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THE BRAVES are trying to do something unusual for a team in the middle of reconstruction. They're trying not to tank. "For us to go through any sort of a rebuild was beyond painful," says GM John Coppolella, citing the franchise's 14 straight division titles from 1991 to 2005. "It kills the spirit of your players. They get used to the culture of losing."

Atlanta made the playoffs in 2013, but after the highest payroll in franchise history yielded just 79 wins in '14, the front office decided to reboot. That meant the veterans spent two years looking around a clubhouse full of kids and journeymen as the losses mounted. But the moves made by the Braves' front office have laid the groundwork for what it hopes is another run of greatness in Atlanta. Most notably, Atlanta traded outfielder Jason Heyward to the Cardinals in '14 for righthander Shelby Miller, whom they flipped last off-season to the Diamondbacks for centerfielder Ender Inciarte, pitcher Aaron Blair and shortstop Dansby Swanson, the top pick in the '15 draft. That helped lift the Braves' minor league system from No. 29 to No. 1 in Baseball America's '17 rankings. "I'm very thankful [the other teams] said yes," says first baseman Freddie Freeman. "It's a lot more exciting to come to camp."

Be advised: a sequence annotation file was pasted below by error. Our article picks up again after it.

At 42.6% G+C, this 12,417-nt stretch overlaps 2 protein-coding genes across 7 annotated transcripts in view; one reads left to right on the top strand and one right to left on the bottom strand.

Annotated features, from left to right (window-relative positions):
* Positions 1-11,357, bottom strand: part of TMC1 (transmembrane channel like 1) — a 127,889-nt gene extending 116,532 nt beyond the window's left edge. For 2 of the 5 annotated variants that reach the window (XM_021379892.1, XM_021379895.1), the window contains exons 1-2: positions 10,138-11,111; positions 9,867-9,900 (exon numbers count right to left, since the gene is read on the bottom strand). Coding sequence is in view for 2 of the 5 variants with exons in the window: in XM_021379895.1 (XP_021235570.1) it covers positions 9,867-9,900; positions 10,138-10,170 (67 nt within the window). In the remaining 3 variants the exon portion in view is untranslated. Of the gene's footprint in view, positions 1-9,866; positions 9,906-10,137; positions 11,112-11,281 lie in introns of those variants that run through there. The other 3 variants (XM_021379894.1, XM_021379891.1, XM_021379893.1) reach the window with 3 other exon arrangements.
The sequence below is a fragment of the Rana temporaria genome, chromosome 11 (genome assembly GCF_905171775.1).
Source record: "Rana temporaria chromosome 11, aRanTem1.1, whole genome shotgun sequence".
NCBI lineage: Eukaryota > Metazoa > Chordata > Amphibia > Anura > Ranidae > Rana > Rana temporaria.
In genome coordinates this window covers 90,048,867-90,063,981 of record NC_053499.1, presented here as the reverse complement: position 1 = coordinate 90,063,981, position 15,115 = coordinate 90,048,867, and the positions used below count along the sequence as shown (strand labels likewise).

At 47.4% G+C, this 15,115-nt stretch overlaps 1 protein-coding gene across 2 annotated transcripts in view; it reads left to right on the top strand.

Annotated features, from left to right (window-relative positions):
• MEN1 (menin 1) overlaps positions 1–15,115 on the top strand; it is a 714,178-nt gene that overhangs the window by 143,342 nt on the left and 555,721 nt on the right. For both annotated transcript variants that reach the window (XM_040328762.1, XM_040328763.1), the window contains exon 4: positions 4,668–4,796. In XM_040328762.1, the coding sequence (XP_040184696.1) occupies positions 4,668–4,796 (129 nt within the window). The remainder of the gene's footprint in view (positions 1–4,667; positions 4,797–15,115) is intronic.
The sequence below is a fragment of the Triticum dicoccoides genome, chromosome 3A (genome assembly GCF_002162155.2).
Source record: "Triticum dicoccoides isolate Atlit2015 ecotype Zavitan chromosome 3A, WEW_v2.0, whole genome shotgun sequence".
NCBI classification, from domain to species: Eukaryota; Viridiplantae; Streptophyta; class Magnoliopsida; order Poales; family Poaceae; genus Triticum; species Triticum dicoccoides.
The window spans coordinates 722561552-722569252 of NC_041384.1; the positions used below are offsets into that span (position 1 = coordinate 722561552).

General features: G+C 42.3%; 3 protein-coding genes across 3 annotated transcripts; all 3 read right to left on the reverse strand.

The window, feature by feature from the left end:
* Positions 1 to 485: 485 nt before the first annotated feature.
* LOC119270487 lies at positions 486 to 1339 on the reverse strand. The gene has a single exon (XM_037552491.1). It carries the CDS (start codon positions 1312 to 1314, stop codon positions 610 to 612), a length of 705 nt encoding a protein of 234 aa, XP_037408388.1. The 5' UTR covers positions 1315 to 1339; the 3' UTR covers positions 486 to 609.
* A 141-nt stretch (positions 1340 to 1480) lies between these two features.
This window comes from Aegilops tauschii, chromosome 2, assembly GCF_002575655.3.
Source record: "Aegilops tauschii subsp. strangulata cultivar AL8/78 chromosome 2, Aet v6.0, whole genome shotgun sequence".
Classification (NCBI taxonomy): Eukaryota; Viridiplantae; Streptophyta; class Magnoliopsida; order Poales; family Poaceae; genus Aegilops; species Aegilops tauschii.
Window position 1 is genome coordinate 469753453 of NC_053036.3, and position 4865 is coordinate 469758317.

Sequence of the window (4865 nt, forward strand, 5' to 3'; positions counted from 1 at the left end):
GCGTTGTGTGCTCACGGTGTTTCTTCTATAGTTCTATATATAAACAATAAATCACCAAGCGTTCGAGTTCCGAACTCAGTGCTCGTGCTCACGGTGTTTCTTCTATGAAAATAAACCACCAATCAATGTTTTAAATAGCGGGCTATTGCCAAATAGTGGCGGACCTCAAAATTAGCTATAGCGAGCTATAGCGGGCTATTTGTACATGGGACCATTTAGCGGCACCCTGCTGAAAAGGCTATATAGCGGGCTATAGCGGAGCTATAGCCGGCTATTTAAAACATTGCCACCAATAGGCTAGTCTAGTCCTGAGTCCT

Unlike the Cubs and the Astros—who constructed their rosters to assure failure and gain higher draft picks—the Braves hope to win with old stars on short-term deals. Matt Kemp was acquired last season, the first sign that the team wasn't out to be a loss leader, and second baseman Brandon Phillips arrived from the Reds last month. Quadragenarians R.A. Dickey (far left) and Bartolo Colón (left) were signed to one-year contracts.

This season the Braves move into SunTrust Park, and they hope the anticipated bump in ticket sales will help them take advantage of the loaded 2019 free-agent class. Until then, they'll rely on the veterans to show the kids what it's like to be on a winner, and that a team can rebuild and win at the same time.